Sam Johnston was the first aboriginal Speaker in Canada. He served as Speaker of the Yukon Legislative Assembly from 1985 to 1992.
Yukon Government photo
The Yukon Council and Commissioner in the new Council Chambers in the federal building in Whitehorse, 1967. L-R: Bob MacKinnon, Bert Boyd, Ken Thompson, Commissioner James Smith, Speaker George Shaw on the Speaker’s dais, John Watt, Fred Southam, Don Taylor.
Yukon Archives, Whitehorse Star Ltd. fonds, 82/563 f.145 #26
The swearing in for the 23rd Wholly Elective Yukon Council in 1974. L -R: Eleanor Millard, Willard Phelps, Gordon McIntyre, Stuart McCall, Fred Berger, Dan Lang, legal advisor Padraig O’Donoghue, Commissioner James Smith (centre), unidentified photographer, Clerk of the Council Linda Adams, Hilda Watson, Bob Fleming, Florence Whyard, Ken McKinnon, Speaker Don Taylor, Dr. Jack Hibberd.
Yukon Archives, Yukon. Photography Unit Records, 90/51 #348
Judge Craig, Judge Dugas and Judge Macaulay of the Supreme Court of Yukon Territory, 1912.
Alaska State Library, Wickersham State Historic Sites Photograph Collection, ASL-P277-001-0167
Elijah Smith (front row, right) and Yukon Chiefs and advisors, standing on the steps of the Parliament Building in Ottawa, after presenting Together Today for Our Children Tomorrow to Prime Minister Trudeau, February 1973.
Personal collection of Judy Gingell

Governance in Yukon Today

The Yukon Legislative Assembly is the legislative arm of the Yukon Government, elected by Yukon people from all backgrounds and communities. Despite its small size, the Legislative Assembly operates according to British parliamentary traditions. Three political parties – the Yukon Party, Yukon Liberal Party and Yukon New Democratic Party – currently have members elected to the Assembly. The members elect a Speaker to preside over their proceedings, and follow the same rules of order as other legislatures operating under the Westminster model.

Since 1979 the party with the largest number of members after an election has undertaken the executive functions of government, with the leader assuming the title of Government Leader (now, Premier) and appointing MLAs as Members of the Executive Council or Cabinet Ministers. Cabinet initiates the majority of bills presented to the Legislative Assembly, including financial appropriations, although other members may also introduce bills. Once bills are passed by a majority of members they are presented to the Commissioner for assent and then are called Acts, which form the laws of the Yukon.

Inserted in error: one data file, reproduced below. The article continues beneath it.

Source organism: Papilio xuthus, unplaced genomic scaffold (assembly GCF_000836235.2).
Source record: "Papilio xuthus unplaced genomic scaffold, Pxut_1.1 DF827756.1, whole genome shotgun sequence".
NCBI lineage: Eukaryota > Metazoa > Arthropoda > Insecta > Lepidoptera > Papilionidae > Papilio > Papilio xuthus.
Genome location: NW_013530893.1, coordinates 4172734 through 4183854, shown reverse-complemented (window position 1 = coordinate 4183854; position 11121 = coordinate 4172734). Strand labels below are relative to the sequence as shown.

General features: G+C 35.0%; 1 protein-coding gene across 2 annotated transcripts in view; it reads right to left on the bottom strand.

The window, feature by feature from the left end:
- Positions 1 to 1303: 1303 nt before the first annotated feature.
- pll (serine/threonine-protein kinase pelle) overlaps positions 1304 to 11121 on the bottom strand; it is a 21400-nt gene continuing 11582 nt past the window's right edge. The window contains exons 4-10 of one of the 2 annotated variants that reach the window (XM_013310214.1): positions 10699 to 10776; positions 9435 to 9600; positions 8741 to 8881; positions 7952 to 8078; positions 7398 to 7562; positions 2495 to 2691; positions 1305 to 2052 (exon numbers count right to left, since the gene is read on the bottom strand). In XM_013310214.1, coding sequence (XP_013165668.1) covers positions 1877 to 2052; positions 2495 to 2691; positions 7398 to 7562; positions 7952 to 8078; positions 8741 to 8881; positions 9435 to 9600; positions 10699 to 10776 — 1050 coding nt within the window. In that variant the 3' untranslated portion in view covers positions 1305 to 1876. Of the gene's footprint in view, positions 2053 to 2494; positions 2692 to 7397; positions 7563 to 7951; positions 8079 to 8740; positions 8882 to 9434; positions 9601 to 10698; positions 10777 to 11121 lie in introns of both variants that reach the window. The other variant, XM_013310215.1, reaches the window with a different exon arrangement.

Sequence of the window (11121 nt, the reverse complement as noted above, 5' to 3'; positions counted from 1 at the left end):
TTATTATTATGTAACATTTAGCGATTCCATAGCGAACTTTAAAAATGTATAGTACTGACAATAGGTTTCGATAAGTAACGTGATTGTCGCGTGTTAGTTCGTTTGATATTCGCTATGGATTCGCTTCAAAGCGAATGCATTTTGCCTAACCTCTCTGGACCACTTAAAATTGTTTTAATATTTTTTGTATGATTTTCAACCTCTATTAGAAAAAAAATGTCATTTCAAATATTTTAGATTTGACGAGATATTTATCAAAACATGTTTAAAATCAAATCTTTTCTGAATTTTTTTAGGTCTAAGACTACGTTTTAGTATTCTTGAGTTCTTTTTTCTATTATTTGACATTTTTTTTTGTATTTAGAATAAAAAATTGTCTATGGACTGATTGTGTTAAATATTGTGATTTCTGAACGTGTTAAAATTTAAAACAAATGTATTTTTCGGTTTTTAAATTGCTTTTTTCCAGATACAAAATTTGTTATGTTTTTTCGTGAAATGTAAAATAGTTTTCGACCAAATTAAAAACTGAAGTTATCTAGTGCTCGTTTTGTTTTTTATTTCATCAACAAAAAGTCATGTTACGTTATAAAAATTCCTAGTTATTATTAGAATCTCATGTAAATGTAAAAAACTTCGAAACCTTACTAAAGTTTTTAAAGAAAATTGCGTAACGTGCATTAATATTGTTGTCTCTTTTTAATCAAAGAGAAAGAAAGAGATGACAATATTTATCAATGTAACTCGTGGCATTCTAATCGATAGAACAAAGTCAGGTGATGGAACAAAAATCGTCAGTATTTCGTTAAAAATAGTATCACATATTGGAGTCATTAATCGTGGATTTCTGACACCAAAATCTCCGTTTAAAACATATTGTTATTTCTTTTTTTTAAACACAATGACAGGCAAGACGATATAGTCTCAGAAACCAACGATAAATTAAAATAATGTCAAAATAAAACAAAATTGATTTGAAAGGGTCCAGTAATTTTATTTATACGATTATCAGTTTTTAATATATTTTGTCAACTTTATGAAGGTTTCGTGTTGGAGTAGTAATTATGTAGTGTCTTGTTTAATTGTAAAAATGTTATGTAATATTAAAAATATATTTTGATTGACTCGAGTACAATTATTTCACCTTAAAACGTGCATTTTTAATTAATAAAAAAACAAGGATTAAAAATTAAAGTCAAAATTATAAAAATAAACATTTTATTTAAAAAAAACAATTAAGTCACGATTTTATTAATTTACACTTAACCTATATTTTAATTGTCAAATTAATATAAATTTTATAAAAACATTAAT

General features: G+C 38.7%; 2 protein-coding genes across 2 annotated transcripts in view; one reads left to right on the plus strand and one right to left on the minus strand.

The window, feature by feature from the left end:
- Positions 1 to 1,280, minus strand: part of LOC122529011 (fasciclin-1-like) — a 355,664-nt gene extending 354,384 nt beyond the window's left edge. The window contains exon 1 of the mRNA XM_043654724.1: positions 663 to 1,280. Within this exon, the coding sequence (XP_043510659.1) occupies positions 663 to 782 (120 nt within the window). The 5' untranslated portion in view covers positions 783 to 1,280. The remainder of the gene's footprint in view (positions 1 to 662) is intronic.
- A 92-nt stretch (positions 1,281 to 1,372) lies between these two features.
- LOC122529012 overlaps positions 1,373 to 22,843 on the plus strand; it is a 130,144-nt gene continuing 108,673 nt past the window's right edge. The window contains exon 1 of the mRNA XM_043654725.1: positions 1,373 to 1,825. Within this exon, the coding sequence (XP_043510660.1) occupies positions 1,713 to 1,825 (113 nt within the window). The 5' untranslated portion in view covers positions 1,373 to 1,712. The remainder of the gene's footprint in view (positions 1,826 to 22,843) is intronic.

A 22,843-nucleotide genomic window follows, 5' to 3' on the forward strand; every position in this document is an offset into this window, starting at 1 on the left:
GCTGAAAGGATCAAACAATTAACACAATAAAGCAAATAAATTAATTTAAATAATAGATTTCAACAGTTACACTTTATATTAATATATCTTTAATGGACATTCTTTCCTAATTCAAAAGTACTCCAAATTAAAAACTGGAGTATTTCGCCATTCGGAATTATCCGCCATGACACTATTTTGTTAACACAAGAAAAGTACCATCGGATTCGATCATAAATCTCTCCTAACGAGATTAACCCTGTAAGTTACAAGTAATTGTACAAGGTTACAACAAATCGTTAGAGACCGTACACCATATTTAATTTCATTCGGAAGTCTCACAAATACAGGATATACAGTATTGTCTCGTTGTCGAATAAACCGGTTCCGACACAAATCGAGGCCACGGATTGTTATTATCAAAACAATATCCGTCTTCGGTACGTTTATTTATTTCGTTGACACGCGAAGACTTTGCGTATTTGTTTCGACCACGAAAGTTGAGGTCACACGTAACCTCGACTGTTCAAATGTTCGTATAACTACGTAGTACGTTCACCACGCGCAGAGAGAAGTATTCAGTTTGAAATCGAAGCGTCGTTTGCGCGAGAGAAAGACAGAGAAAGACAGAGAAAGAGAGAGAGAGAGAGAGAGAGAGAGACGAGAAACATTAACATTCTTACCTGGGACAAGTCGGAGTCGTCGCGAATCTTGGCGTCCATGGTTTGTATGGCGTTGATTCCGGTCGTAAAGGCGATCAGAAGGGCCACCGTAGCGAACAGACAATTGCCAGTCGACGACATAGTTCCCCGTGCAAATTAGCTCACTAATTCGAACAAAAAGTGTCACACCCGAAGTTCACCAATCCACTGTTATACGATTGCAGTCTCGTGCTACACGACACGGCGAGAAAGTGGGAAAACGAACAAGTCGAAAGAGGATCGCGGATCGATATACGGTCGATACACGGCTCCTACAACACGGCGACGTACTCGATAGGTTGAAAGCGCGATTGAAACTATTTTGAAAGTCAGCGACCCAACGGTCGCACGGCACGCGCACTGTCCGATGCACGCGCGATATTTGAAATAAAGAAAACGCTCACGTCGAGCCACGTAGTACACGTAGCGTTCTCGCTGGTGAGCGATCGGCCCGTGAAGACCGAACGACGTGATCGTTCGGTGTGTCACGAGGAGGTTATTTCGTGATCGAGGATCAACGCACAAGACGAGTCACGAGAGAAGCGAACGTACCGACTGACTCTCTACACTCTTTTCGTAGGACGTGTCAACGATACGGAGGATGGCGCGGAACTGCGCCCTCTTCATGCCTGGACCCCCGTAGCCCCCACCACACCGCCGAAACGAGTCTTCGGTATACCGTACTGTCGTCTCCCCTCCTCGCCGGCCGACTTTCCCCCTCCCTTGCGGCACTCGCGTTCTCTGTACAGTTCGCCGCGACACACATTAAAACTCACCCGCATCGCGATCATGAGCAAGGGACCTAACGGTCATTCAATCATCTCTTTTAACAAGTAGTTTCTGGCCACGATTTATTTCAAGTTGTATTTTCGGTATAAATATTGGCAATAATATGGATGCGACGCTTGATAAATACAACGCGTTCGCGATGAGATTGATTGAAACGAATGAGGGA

The Premier and Ministers oversee the administration of the Yukon Government through various departments, agencies, and government corporations, with a range of territorial powers and responsibilities similar to a provincial government for education, health, wildlife, justice, plus other local matters, including control of Crown lands in Yukon.

The Yukon Judiciary is composed of judges appointed by the Yukon Minister of Justice to the Yukon Supreme Court and other courts responsible for trying cases and issuing judgments involving criminal and civil matters related to Yukon legislation.

The Government of Canada retains control of federal Crown Lands in the territory and responsibility for federal departments and agencies administering matters of national concern such as international relations, immigration and defence.

In February 1973 Elijah Smith and a delegation of Yukon Chiefs presented a statement of claims entitled Together Today for Our Children Tomorrow to Prime Minister Trudeau in Ottawa. Negotiations between federal, territorial and aboriginal leaders concluded in an Umbrella Final Agreement in 1993. This formed the basis for Final Agreements and Self-Government Agreements that by 2006 had been signed by eleven of fourteen First Nations. These agreements provide for the allocation and management of lands and resources, financial compensation and fiscal arrangements, as well as guaranteeing First Nations people rights and responsibilities on their lands and in the overall development of the Yukon.

Today the Yukon people choose those who will represent them at the federal, territorial and municipal levels, and aboriginal people govern themselves within their First Nation jurisdictions. All levels of government cooperate to develop laws, policies and programs to care for the people, lands and resources that form this vast northern territory. While the federal government retains some special roles, the elected Yukon Legislative Assembly and the governments formed from its members have most of the same powers and responsibilities as their provincial counterparts.

Members of Yukon Legislative Assemblies 1909 - 2009

A PDF is available that contains all of the members and districts organized by election year. This information is excerpted from Linda Johnson's With the People Who Live Here: The History of the Yukon Legislature, 1909 – 1961. Whitehorse: Legislative Assembly of Yukon, 2009, p. 350 – 362.